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Published 26 February 2015

A number of recent developments will have an impact on disputes which get as far as formal litigation. The changes are likely to affect the recoverability of costs and will change behaviours.

Mediation: the courts are now more likely to penalise parties for unreasonably refusing to mediate. Parties must exercise care in considering settlement offers and offers to mediate disputes, even where they consider that they have a strong case. Irrespective of the strength of the case or the scale or complexity of a dispute, a request to mediate should be given full consideration as a willingness or lack thereof to mediate will be an important factor in deciding costs following trial.

It is possible to derive one or two lessons from recent case law:

  • A party which refuses to mediate or which fails to negotiate will be at risk of a reduced costs award in its favour, or an enhanced costs award against it, in all but the most unusual cases. In Garritt-Critchley v Andrew Ronnan and Solarpower PV Ltd [2014], the High Court awarded indemnity costs against a losing defendant that persistently refused to mediate. The defendant's contention that the parties were too far apart for mediation to be successful was rejected by the court.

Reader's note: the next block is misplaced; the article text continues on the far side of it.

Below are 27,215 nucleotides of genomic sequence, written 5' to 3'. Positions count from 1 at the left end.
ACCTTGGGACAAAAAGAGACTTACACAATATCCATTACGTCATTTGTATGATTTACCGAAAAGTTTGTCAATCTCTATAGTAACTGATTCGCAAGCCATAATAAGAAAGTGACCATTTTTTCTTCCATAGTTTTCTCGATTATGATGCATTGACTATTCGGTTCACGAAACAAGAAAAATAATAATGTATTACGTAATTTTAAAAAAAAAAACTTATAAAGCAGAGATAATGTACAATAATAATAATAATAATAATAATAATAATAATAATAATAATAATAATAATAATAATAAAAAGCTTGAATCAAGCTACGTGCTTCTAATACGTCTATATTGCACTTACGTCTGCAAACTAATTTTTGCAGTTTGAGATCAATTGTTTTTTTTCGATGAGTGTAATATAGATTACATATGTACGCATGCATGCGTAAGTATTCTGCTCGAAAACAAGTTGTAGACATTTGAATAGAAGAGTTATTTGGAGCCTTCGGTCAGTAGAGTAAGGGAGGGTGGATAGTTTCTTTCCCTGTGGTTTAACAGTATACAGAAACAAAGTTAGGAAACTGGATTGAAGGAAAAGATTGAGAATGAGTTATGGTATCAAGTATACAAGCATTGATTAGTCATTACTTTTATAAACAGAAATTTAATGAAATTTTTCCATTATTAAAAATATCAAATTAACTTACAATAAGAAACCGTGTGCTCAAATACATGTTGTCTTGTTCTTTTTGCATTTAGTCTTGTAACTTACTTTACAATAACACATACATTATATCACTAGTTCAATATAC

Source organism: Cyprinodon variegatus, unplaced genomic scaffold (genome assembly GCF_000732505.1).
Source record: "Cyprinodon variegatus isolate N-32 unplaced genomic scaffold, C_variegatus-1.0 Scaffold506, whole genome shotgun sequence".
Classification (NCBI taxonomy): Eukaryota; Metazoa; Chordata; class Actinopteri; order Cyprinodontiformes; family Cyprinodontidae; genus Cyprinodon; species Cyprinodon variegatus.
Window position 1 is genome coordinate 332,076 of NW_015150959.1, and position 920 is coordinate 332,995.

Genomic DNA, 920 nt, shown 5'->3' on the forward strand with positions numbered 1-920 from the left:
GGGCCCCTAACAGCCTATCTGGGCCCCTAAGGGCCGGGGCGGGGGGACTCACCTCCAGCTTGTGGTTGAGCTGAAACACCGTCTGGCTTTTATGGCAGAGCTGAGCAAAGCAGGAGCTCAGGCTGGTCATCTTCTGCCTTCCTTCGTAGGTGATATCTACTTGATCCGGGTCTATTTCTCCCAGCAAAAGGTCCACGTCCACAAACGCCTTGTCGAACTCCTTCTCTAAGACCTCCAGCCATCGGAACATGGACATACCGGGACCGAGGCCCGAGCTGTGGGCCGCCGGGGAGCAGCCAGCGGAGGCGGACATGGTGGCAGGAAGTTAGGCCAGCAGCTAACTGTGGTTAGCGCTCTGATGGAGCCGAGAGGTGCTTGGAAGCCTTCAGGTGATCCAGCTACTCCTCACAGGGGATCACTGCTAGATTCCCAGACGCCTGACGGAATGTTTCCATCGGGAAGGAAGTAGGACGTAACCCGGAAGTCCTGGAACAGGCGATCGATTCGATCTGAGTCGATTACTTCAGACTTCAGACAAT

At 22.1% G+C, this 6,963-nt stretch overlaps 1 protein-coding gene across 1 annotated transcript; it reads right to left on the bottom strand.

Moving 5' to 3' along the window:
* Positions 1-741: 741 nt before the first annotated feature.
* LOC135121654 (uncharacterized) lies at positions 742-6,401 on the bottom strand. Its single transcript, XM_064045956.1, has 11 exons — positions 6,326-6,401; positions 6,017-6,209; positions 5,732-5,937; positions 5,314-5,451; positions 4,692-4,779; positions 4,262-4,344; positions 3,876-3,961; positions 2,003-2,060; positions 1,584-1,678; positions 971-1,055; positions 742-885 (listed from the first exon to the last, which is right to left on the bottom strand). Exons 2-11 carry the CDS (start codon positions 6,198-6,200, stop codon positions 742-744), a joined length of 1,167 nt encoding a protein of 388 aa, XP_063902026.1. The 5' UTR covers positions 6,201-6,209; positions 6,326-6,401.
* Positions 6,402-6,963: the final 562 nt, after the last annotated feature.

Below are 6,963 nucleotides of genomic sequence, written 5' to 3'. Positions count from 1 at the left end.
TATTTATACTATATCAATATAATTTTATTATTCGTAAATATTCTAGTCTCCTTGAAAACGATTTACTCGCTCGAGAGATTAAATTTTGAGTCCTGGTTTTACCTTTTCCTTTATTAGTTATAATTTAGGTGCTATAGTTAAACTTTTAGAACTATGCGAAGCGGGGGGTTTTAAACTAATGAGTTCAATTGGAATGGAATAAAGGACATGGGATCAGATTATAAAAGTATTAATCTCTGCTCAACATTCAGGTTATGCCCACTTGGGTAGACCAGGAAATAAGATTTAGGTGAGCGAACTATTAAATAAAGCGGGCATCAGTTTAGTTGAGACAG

• Parties that display aggressive behaviour in correspondence or which are seen to be 'posturing' before the court are more likely to be penalised by the court; where both parties engage in such behaviour the court may award neither party costs.

Part 36 is changing, and with it the rules about accepting, changing and withdrawing an offer to settle. It remains to be seen how these rules will play out in practice, but greater use of imaginative offers will be rewarded.

Court fees are due to increase substantially according to a sliding scale. This is likely to discourage smaller claims within the range of £10,000 and, say, £500,000, when the fee will be 5% of the value of all claims over £10,000 with a maximum fee to issue proceedings of £10,000. The fee will of course be recoverable against unsuccessful defendants, and will be a further factor encouraging settlement before proceedings are issued.


Ross Risby

Ross Risby

London - Walbrook

+44 (0)20 7894 6910